WHO Announces Rollout of Cholera Tests as Cases Surge

An unprecedented global deployment of cholera rapid diagnostic tests has been launched to combat the increasing infections, stated the World Health Organisation and its partners on Friday.

Malawi has received the first shipment of tests, marking the beginning of a worldwide diagnostics program aimed at enhancing the detection of outbreaks.

Over 1.2 million tests will be distributed to 14 high-risk countries in the coming months, as mentioned in a statement by the UN health agency.

According to the statement, countries severely affected by cholera outbreaks, such as Ethiopia, Somalia, Syria, and Zambia, will receive kits in this largest-ever global deployment in the upcoming weeks.

The program is a collaborative effort, with funding and coordination managed by the Gavi vaccine alliance and procurement overseen by the UN children’s agency UNICEF.

Both WHO and the Global Task Force on Cholera Control are providing their support for the initiative.

The aim of the program is to assist countries in accelerating and enhancing the accuracy of cholera outbreak detection and response by strengthening routine surveillance and testing capabilities, as highlighted by the organizations.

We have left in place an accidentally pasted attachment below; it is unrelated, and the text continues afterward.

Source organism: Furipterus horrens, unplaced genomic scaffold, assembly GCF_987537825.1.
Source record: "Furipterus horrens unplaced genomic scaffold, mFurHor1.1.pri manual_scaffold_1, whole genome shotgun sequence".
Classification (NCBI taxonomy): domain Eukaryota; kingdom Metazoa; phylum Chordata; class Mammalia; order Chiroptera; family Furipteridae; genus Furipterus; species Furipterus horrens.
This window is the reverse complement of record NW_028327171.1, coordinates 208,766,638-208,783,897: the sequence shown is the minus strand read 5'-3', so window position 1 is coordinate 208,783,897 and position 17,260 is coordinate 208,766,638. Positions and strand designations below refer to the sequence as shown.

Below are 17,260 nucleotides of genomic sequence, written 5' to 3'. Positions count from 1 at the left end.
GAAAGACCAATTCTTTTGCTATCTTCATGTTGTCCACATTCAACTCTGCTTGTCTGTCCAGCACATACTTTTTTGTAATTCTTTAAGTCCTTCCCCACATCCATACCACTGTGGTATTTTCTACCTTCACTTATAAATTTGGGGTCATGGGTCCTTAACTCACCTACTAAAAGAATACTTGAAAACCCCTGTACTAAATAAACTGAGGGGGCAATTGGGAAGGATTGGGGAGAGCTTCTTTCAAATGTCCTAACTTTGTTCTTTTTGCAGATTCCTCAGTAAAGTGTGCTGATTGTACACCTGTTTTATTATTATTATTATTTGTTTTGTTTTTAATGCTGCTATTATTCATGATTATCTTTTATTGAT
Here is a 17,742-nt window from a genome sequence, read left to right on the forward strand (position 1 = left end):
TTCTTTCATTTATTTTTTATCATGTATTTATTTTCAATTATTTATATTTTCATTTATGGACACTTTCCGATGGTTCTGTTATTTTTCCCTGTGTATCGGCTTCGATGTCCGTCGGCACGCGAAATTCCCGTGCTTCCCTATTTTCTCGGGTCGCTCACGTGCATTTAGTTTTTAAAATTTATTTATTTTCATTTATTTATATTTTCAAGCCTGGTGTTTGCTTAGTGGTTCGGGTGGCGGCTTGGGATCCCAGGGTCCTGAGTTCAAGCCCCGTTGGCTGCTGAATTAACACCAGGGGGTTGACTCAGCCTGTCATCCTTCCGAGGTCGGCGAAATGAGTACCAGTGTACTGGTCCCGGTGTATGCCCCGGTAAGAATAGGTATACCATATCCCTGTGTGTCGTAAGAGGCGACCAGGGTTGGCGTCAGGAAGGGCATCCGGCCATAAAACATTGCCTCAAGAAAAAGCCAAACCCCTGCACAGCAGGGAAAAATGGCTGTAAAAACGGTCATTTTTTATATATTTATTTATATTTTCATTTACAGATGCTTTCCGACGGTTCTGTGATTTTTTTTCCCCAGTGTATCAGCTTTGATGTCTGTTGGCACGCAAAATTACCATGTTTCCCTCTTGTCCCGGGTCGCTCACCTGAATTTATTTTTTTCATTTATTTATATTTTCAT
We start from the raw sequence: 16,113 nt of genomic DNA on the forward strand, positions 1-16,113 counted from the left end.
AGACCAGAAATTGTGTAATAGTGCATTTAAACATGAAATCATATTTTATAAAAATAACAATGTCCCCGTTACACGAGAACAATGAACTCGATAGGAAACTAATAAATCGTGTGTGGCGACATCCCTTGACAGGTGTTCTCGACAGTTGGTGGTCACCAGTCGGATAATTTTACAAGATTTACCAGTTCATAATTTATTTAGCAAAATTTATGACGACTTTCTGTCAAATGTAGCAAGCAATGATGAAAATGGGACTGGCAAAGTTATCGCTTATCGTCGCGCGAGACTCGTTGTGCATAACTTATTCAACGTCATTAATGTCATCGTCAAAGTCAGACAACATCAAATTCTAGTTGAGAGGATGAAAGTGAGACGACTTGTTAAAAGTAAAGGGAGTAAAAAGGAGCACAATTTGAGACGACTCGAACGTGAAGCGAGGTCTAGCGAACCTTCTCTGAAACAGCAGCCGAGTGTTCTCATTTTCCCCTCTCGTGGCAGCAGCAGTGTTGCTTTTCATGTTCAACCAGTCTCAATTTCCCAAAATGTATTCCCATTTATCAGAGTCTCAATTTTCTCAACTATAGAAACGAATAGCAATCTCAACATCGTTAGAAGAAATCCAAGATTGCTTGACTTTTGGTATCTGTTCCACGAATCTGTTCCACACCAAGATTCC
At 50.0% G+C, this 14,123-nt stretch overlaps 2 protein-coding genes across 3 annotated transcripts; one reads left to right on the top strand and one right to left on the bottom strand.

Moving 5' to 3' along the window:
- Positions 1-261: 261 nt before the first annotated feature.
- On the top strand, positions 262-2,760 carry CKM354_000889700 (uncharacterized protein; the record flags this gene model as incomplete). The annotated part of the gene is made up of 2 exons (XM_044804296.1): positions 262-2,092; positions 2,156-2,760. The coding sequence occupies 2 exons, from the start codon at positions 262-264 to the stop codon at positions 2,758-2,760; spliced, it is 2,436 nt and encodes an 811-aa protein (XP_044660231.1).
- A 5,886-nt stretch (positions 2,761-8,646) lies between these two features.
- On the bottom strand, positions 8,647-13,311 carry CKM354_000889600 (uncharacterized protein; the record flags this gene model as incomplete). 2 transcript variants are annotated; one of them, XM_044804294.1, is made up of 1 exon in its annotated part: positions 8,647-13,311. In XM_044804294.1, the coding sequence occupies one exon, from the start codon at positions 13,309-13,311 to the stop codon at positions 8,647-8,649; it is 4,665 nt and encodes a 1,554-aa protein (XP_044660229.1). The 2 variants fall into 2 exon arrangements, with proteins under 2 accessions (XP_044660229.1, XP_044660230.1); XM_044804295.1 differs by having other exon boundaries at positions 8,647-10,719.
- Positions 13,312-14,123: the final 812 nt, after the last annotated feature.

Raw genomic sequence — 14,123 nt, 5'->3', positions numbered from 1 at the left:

Gavi’s chief program officer Aurelia Nguyen emphasized the critical impact of today’s announcement in the fight against the disease amid a significant increase in cholera cases worldwide.

Cholera, caused by a bacterium typically transmitted through contaminated food or water, results in diarrhea and vomiting and poses a significant risk to young children.

Global cholera cases reported to WHO in 2022 reached 473,000, doubling from the previous year, with preliminary data suggesting over 700,000 cases reported the following year.

The surge in outbreaks has led to a surge in vaccine demand from affected countries, creating a global shortage despite an eighteen-fold increase in the global supply of oral cholera vaccines between 2013 and 2023, as indicated in Friday’s statement.

Last month, WHO called for urgent measures to address the shortage, citing unprecedented strain on the global vaccine stockpile.

As a result, preventive vaccination campaigns have been delayed to prioritize doses for emergency responses to outbreaks.

Simultaneously, the occurrence of repeated outbreaks in countries where emergency vaccination drives have already been conducted underscores the urgent need for swift and accurate identification of areas with ongoing or emerging transmission, according to the statement.

“Surveillance diagnostics play a crucial role in pinpointing specific hotspots, enabling partners to strategically allocate cholera vaccines where they can save the most lives,” stated Leila Pakkala, head of UNICEF’s supply division.

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Comfort Samuel

I work with TV360 Nigeria, as a broadcast journalist, producer and reporter. I'm so passionate on what I do.

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